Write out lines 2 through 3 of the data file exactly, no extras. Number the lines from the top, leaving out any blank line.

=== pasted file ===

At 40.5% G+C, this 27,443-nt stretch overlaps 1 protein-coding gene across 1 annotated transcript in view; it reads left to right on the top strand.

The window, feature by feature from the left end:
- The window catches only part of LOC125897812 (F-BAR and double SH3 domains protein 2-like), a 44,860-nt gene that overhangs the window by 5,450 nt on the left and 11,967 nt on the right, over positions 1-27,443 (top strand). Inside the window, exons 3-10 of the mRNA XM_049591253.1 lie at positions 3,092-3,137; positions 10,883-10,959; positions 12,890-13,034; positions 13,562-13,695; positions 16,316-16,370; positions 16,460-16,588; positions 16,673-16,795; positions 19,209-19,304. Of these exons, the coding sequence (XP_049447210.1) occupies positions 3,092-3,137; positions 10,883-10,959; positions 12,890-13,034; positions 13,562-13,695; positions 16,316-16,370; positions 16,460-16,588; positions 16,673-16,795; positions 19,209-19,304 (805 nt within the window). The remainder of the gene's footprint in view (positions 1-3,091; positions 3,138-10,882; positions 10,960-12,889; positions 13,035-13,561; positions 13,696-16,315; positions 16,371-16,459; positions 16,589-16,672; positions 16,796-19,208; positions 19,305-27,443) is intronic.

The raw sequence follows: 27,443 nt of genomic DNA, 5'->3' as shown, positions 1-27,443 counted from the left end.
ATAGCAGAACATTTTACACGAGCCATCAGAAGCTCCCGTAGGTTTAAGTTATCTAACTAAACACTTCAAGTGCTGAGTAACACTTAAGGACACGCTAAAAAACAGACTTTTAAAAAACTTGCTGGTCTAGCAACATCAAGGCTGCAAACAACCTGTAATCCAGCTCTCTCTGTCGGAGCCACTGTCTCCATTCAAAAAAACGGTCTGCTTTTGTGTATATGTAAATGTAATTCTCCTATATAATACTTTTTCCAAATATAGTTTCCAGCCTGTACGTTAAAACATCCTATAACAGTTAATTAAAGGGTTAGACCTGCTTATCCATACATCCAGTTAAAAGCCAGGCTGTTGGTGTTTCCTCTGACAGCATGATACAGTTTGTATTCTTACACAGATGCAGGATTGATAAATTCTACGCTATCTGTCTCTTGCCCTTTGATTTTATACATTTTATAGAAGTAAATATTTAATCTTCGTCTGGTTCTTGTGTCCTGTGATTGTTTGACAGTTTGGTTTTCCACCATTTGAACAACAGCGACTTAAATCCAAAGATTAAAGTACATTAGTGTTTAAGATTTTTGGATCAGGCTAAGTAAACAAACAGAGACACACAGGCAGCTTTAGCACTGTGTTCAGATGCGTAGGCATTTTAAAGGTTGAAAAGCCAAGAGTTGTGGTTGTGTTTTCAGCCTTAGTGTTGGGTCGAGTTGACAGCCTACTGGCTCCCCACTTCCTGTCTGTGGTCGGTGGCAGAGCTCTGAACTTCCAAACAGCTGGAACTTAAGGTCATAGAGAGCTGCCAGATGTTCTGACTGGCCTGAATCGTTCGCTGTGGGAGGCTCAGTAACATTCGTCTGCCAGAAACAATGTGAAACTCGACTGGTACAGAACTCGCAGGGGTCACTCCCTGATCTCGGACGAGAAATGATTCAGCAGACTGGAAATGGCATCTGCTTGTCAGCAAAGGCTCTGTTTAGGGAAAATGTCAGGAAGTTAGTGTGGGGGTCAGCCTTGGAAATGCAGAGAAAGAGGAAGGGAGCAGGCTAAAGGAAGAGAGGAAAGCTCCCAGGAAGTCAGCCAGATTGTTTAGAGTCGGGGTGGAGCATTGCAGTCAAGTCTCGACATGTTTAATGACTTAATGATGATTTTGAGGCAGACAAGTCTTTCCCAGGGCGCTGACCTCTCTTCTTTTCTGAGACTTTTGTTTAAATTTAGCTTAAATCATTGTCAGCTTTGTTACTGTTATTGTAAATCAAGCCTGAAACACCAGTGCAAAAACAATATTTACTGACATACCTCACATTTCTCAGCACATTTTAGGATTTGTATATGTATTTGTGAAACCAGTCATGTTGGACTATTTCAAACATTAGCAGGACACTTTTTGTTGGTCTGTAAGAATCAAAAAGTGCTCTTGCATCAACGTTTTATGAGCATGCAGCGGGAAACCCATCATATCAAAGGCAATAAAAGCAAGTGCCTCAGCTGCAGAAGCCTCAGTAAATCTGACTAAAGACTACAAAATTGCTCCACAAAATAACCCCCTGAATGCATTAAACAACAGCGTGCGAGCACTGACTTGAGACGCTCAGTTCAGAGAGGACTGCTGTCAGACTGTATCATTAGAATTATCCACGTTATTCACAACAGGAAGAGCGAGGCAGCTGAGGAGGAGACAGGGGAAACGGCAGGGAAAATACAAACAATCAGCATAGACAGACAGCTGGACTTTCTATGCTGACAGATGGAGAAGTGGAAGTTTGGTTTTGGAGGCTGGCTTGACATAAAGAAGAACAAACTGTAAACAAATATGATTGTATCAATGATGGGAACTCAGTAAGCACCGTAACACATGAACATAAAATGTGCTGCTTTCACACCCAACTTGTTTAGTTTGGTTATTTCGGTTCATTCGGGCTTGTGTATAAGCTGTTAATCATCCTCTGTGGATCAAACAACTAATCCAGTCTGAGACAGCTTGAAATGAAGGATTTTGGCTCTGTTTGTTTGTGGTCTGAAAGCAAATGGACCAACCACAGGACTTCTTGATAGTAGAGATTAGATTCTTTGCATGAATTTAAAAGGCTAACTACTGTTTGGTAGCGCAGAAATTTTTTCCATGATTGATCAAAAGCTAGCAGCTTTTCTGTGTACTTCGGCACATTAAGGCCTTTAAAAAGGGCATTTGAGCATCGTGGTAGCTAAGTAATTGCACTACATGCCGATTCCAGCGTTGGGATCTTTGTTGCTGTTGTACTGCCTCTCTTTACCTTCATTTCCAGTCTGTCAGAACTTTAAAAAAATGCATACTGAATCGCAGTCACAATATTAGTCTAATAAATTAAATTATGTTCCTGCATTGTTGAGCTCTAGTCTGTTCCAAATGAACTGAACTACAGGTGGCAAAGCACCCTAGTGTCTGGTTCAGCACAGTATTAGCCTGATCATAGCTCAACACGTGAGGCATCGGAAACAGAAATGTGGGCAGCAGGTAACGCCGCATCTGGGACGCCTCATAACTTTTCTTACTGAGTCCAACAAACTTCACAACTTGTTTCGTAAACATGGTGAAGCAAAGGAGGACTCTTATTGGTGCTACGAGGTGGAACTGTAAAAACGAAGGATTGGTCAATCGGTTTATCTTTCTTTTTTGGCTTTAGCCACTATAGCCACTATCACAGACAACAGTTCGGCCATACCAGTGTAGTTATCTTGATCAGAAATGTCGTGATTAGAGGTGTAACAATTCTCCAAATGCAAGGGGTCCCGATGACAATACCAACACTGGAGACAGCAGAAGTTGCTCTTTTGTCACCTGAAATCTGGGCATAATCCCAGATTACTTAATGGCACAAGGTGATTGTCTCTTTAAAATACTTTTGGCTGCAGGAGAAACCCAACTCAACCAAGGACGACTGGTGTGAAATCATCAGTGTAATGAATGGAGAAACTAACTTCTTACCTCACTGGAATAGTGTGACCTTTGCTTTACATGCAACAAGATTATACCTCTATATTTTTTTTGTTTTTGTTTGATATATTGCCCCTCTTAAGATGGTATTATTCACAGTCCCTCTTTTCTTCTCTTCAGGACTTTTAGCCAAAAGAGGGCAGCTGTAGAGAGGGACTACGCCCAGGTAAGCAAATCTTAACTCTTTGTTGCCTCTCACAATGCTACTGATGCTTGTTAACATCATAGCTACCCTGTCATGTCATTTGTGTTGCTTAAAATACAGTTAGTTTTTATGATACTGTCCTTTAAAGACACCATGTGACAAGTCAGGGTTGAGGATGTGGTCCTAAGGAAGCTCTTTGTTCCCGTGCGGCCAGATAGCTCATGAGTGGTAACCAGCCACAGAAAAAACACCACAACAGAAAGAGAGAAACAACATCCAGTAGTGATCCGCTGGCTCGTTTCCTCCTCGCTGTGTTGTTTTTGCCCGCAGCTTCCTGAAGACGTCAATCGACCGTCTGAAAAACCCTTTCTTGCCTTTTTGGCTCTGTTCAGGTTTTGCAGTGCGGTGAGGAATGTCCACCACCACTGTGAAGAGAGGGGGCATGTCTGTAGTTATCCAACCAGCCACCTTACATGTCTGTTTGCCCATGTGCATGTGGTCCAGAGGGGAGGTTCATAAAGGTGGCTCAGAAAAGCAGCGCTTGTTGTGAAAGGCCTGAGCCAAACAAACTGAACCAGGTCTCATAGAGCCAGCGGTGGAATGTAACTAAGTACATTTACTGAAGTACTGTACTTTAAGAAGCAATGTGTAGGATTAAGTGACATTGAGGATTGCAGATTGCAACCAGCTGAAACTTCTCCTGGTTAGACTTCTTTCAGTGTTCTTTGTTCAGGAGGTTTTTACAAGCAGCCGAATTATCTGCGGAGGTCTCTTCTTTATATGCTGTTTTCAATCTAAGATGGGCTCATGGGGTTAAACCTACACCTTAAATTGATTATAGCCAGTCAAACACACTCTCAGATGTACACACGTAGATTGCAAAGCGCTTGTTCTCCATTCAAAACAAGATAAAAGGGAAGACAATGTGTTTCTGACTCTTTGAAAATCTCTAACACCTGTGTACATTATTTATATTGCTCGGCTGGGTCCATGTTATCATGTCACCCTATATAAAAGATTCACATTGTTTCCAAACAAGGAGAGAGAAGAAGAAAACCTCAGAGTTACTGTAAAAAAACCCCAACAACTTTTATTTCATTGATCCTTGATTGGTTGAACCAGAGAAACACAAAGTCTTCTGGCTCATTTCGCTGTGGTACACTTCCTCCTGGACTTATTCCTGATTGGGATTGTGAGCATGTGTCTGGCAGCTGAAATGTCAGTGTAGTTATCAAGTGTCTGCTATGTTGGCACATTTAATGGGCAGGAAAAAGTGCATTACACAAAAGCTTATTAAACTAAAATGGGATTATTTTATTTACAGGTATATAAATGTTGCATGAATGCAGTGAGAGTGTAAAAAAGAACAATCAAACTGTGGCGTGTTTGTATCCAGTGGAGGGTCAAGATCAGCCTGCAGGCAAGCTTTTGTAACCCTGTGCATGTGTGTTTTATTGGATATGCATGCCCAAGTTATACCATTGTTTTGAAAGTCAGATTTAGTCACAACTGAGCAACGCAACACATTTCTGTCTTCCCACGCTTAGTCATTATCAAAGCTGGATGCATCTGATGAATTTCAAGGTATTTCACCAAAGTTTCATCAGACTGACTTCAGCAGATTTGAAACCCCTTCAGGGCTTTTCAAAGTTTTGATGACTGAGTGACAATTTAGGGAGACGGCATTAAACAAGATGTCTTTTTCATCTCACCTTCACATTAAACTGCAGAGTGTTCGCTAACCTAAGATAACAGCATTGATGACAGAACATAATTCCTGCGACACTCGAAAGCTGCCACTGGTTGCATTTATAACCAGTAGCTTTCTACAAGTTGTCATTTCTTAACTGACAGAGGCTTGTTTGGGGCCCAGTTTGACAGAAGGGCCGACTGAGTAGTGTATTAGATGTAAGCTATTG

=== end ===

The window, feature by feature from the left end:
- The window catches only part of LOC125897812 (F-BAR and double SH3 domains protein 2-like), a 44,860-nt gene that overhangs the window by 5,450 nt on the left and 11,967 nt on the right, over positions 1-27,443 (top strand). Inside the window, exons 3-10 of the mRNA XM_049591253.1 lie at positions 3,092-3,137; positions 10,883-10,959; positions 12,890-13,034; positions 13,562-13,695; positions 16,316-16,370; positions 16,460-16,588; positions 16,673-16,795; positions 19,209-19,304. Of these exons, the coding sequence (XP_049447210.1) occupies positions 3,092-3,137; positions 10,883-10,959; positions 12,890-13,034; positions 13,562-13,695; positions 16,316-16,370; positions 16,460-16,588; positions 16,673-16,795; positions 19,209-19,304 (805 nt within the window). The remainder of the gene's footprint in view (positions 1-3,091; positions 3,138-10,882; positions 10,960-12,889; positions 13,035-13,561; positions 13,696-16,315; positions 16,371-16,459; positions 16,589-16,672; positions 16,796-19,208; positions 19,305-27,443) is intronic.